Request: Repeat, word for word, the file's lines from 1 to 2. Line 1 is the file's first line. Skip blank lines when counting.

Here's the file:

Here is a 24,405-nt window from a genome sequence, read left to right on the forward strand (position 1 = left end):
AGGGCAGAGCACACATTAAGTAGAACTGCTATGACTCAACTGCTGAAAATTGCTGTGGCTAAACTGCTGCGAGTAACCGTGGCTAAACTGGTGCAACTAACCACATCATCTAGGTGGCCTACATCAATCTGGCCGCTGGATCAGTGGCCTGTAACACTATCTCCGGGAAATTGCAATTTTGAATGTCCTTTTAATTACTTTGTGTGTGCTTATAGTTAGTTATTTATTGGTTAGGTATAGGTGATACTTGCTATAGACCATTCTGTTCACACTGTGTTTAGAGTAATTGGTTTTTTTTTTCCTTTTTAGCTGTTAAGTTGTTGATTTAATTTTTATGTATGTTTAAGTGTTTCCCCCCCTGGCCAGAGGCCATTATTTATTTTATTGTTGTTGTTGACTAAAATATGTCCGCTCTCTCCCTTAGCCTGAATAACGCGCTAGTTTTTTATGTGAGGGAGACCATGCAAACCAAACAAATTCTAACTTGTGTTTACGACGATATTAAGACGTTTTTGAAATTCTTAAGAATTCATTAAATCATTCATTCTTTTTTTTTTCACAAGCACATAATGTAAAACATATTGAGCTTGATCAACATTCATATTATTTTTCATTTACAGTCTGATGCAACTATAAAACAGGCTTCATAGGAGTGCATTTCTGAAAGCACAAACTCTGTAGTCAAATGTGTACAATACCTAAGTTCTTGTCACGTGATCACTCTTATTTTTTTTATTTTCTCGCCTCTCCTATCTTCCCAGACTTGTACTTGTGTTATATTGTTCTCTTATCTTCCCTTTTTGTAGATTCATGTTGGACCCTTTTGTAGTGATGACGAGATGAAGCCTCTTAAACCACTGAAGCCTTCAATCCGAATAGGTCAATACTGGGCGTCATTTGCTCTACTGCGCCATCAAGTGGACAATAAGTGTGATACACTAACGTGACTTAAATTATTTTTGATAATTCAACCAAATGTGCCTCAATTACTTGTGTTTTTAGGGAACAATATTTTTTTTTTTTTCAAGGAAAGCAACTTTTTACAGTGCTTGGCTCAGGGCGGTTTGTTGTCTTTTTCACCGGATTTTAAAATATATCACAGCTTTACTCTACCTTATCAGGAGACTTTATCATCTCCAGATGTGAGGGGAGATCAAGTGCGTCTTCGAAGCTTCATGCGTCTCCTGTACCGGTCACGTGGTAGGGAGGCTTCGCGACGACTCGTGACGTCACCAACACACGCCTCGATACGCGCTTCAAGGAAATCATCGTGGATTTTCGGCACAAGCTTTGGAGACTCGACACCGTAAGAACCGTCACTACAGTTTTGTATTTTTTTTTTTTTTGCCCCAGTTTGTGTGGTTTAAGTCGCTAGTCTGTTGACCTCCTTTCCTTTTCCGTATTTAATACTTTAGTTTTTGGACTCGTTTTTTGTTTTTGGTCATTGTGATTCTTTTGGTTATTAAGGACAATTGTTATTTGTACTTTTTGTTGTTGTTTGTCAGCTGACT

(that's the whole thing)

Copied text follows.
Here is a 24,405-nt window from a genome sequence, read left to right on the forward strand (position 1 = left end):
AGGGCAGAGCACACATTAAGTAGAACTGCTATGACTCAACTGCTGAAAATTGCTGTGGCTAAACTGCTGCGAGTAACCGTGGCTAAACTGGTGCAACTAACCACATCATCTAGGTGGCCTACATCAATCTGGCCGCTGGATCAGTGGCCTGTAACACTATCTCCGGGAAATTGCAATTTTGAATGTCCTTTTAATTACTTTGTGTGTGCTTATAGTTAGTTATTTATTGGTTAGGTATAGGTGATACTTGCTATAGACCATTCTGTTCACACTGTGTTTAGAGTAATTGGTTTTTTTTTTCCTTTTTAGCTGTTAAGTTGTTGATTTAATTTTTATGTATGTTTAAGTGTTTCCCCCCCTGGCCAGAGGCCATTATTTATTTTATTGTTGTTGTTGACTAAAATATGTCCGCTCTCTCCCTTAGCCTGAATAACGCGCTAGTTTTTTATGTGAGGGAGACCATGCAAACCAAACAAATTCTAACTTGTGTTTACGACGATATTAAGACGTTTTTGAAATTCTTAAGAATTCATTAAATCATTCATTCTTTTTTTTTTCACAAGCACATAATGTAAAACATATTGAGCTTGATCAACATTCATATTATTTTTCATTTACAGTCTGATGCAACTATAAAACAGGCTTCATAGGAGTGCATTTCTGAAAGCACAAACTCTGTAGTCAAATGTGTACAATACCTAAGTTCTTGTCACGTGATCACTCTTATTTTTTTTATTTTCTCGCCTCTCCTATCTTCCCAGACTTGTACTTGTGTTATATTGTTCTCTTATCTTCCCTTTTTGTAGATTCATGTTGGACCCTTTTGTAGTGATGACGAGATGAAGCCTCTTAAACCACTGAAGCCTTCAATCCGAATAGGTCAATACTGGGCGTCATTTGCTCTACTGCGCCATCAAGTGGACAATAAGTGTGATACACTAACGTGACTTAAATTATTTTTGATAATTCAACCAAATGTGCCTCAATTACTTGTGTTTTTAGGGAACAATATTTTTTTTTTTTTCAAGGAAAGCAACTTTTTACAGTGCTTGGCTCAGGGCGGTTTGTTGTCTTTTTCACCGGATTTTAAAATATATCACAGCTTTACTCTACCTTATCAGGAGACTTTATCATCTCCAGATGTGAGGGGAGATCAAGTGCGTCTTCGAAGCTTCATGCGTCTCCTGTACCGGTCACGTGGTAGGGAGGCTTCGCGACGACTCGTGACGTCACCAACACACGCCTCGATACGCGCTTCAAGGAAATCATCGTGGATTTTCGGCACAAGCTTTGGAGACTCGACACCGTAAGAACCGTCACTACAGTTTTGTATTTTTTTTTTTTTTGCCCCAGTTTGTGTGGTTTAAGTCGCTAGTCTGTTGACCTCCTTTCCTTTTCCGTATTTAATACTTTAGTTTTTGGACTCGTTTTTTGTTTTTGGTCATTGTGATTCTTTTGGTTATTAAGGACAATTGTTATTTGTACTTTTTGTTGTTGTTTGTCAGCTGACT